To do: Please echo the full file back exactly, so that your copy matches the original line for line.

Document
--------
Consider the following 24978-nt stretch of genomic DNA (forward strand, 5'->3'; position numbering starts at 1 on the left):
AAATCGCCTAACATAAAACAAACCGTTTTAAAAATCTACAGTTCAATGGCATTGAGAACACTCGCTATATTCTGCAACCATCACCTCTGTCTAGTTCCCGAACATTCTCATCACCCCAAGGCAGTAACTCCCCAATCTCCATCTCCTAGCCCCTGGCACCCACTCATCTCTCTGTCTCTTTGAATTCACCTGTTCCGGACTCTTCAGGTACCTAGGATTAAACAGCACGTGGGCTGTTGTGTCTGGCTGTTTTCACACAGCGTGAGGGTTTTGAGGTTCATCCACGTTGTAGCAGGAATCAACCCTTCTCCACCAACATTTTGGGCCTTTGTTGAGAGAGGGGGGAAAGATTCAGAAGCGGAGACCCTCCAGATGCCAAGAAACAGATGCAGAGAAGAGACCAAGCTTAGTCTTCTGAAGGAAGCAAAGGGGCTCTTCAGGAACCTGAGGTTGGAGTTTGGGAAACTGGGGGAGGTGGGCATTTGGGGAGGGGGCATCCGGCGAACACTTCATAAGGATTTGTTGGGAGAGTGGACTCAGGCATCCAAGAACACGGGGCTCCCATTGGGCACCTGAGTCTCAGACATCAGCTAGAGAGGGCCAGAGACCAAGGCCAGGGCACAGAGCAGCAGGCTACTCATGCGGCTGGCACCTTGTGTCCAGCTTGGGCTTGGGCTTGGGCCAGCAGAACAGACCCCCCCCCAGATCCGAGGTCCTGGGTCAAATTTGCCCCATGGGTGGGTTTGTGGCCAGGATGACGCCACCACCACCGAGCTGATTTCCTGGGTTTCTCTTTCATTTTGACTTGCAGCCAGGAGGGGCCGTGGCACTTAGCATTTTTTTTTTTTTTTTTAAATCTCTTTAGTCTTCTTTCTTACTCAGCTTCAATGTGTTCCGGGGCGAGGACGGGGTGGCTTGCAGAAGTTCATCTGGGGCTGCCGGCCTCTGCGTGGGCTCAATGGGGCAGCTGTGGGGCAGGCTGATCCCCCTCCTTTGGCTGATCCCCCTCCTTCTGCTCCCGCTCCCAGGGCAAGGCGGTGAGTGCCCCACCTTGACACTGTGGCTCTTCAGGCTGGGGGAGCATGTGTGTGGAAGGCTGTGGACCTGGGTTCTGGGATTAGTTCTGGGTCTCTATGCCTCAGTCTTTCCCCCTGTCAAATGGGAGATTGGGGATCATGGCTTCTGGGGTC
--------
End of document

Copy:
Consider the following 24978-nt stretch of genomic DNA (forward strand, 5'->3'; position numbering starts at 1 on the left):
AAATCGCCTAACATAAAACAAACCGTTTTAAAAATCTACAGTTCAATGGCATTGAGAACACTCGCTATATTCTGCAACCATCACCTCTGTCTAGTTCCCGAACATTCTCATCACCCCAAGGCAGTAACTCCCCAATCTCCATCTCCTAGCCCCTGGCACCCACTCATCTCTCTGTCTCTTTGAATTCACCTGTTCCGGACTCTTCAGGTACCTAGGATTAAACAGCACGTGGGCTGTTGTGTCTGGCTGTTTTCACACAGCGTGAGGGTTTTGAGGTTCATCCACGTTGTAGCAGGAATCAACCCTTCTCCACCAACATTTTGGGCCTTTGTTGAGAGAGGGGGGAAAGATTCAGAAGCGGAGACCCTCCAGATGCCAAGAAACAGATGCAGAGAAGAGACCAAGCTTAGTCTTCTGAAGGAAGCAAAGGGGCTCTTCAGGAACCTGAGGTTGGAGTTTGGGAAACTGGGGGAGGTGGGCATTTGGGGAGGGGGCATCCGGCGAACACTTCATAAGGATTTGTTGGGAGAGTGGACTCAGGCATCCAAGAACACGGGGCTCCCATTGGGCACCTGAGTCTCAGACATCAGCTAGAGAGGGCCAGAGACCAAGGCCAGGGCACAGAGCAGCAGGCTACTCATGCGGCTGGCACCTTGTGTCCAGCTTGGGCTTGGGCTTGGGCCAGCAGAACAGACCCCCCCCCAGATCCGAGGTCCTGGGTCAAATTTGCCCCATGGGTGGGTTTGTGGCCAGGATGACGCCACCACCACCGAGCTGATTTCCTGGGTTTCTCTTTCATTTTGACTTGCAGCCAGGAGGGGCCGTGGCACTTAGCATTTTTTTTTTTTTTTTTAAATCTCTTTAGTCTTCTTTCTTACTCAGCTTCAATGTGTTCCGGGGCGAGGACGGGGTGGCTTGCAGAAGTTCATCTGGGGCTGCCGGCCTCTGCGTGGGCTCAATGGGGCAGCTGTGGGGCAGGCTGATCCCCCTCCTTTGGCTGATCCCCCTCCTTCTGCTCCCGCTCCCAGGGCAAGGCGGTGAGTGCCCCACCTTGACACTGTGGCTCTTCAGGCTGGGGGAGCATGTGTGTGGAAGGCTGTGGACCTGGGTTCTGGGATTAGTTCTGGGTCTCTATGCCTCAGTCTTTCCCCCTGTCAAATGGGAGATTGGGGATCATGGCTTCTGGGGTC